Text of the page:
The government has established a ‘smoke-free’ goal to reach 5% adult smoking prevalence in England by 2030. This represents a significant acceleration in progress (see chart above with linear trends). As a prelude to announcing a plan to achieve the goal, Ministers appointed Javed Khan OBE to head an independent review of tobacco policy to make recommendations for measures to meet the target and contribute to reducing health inequalities.

Here is what Dr Khan has come up with:

These are recommendations to the government, not government policy. We have yet to see what the government will actually do and when it will get around to doing it.

In this blog, I set out an overview critique of the Khan programme and then look at each of the fifteen recommendations in more detail. Finally, a few words on what should be done.

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The FDA forces Juul to pull the most successful anti-smoking product ever

The U.S. Food and Drug Administration is to force the popular Juul vaping products off the US market for spurious and unjustifiable reasons

The U.S. Food and Drug Administration, the regulator of consumer tobacco and nicotine products in the United States has today denied applications from Juul Labs Inc. for its vaping products. FDA will require the company to pull its products from the market. This is an absolutely terrible decision with no basis in ethics, public health, or good regulatory practice.

The key extracts from FDA’s announcement and my statement in response follow below.

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Fake news alert: WHO updates its post-truth fact sheet on e-cigarettes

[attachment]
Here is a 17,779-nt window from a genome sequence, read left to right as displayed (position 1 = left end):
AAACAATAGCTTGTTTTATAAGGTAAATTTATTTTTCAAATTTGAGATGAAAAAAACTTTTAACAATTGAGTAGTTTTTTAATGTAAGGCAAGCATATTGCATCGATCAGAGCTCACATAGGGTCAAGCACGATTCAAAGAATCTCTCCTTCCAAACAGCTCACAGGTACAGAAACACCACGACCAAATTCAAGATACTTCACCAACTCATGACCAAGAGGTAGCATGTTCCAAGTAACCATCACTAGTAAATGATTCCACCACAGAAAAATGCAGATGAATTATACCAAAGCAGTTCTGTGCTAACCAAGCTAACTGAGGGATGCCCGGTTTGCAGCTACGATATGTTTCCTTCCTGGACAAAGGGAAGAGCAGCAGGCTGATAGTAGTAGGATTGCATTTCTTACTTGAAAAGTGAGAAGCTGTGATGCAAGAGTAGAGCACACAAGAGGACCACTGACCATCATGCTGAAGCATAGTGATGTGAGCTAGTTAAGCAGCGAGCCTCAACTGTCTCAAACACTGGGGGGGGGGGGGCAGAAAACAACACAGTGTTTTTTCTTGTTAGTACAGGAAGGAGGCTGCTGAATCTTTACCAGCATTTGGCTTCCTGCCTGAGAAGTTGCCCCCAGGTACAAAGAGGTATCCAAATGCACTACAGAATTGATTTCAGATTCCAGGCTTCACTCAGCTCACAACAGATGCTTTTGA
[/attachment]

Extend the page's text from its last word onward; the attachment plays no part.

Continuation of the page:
The World Health Organisation continues to present misleading information about e-cigarettes that spreads doubt and confusion among the public, media and policymakers. This post reviews its latest Q & A and finds multiple errors of analysis, misleading statements, and obvious biases.

The World Health Organisation provides information on e-cigarettes that contains false and misleading statements while overstating risks and ignoring opportunities

The World Health Organisation maintains a Q & A on e-cigarettes. It was updated on 25 May 2022.

This has been updated several times (see history below). In each of its incarnations, this web page has presented a profoundly misleading account of the risks and benefits of e-cigarettes. It ignores the fact that eight million people are dying annually from smoking (around the same order as COVID-19) and that hundreds of millions of smokers could benefit from switching to low-risk alternatives to smoking. The Q & A is primarily a vehicle for promoting prohibition and generating hostility to the pragmatic public health strategy of tobacco harm reduction. It is anti-scientific, its information is misleading, and its effect or purpose is to sow confusion and doubt rather than to candidly explain e-cigarettes.

I have set out the main sections of the latest Q & A below with a short general commentary on each section followed by the main claims in each section drawn out in block quotes followed by comments.

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Will Brazil rethink its vaping prohibition?

“O Brasil vai repensar sua proibição de vaping?” Brazil is consulting on lifting its ban on vaping products. Will it recognise the perverse consequences of prohibition and shift to risk-proportionate regulation? We argue it should rethink its approach to nicotine.

Prohibition is about the worst regulatory response to safer alternatives to smoking

Brazil’s public health agency, ANVISA, has been consulting on whether the long-standing policy of prohibition of vaping products should be retained or lifted. The consultation questionnaire seeks comments on a technical document.

Shortcut to full response (PDF).

Here’s my take…

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Health Canada heading in the wrong direction on tobacco and nicotine policy

Health Canada’s review of its tobacco and vaping legislation focuses only on reducing youth vaping. It shows no awareness of the links between smoking and vaping, between adults and adolescents, and the case for harm reduction at all ages

Health Canada’s tobacco policy continues to depart from a true public health mission

This blog takes a critical look at Canada’s ongoing review of its tobacco and vaping legislation. Health Canada produced a discussion document to inform the review, posed twenty-two questions and invited comments. Responses from me and David Sweanor are set out below.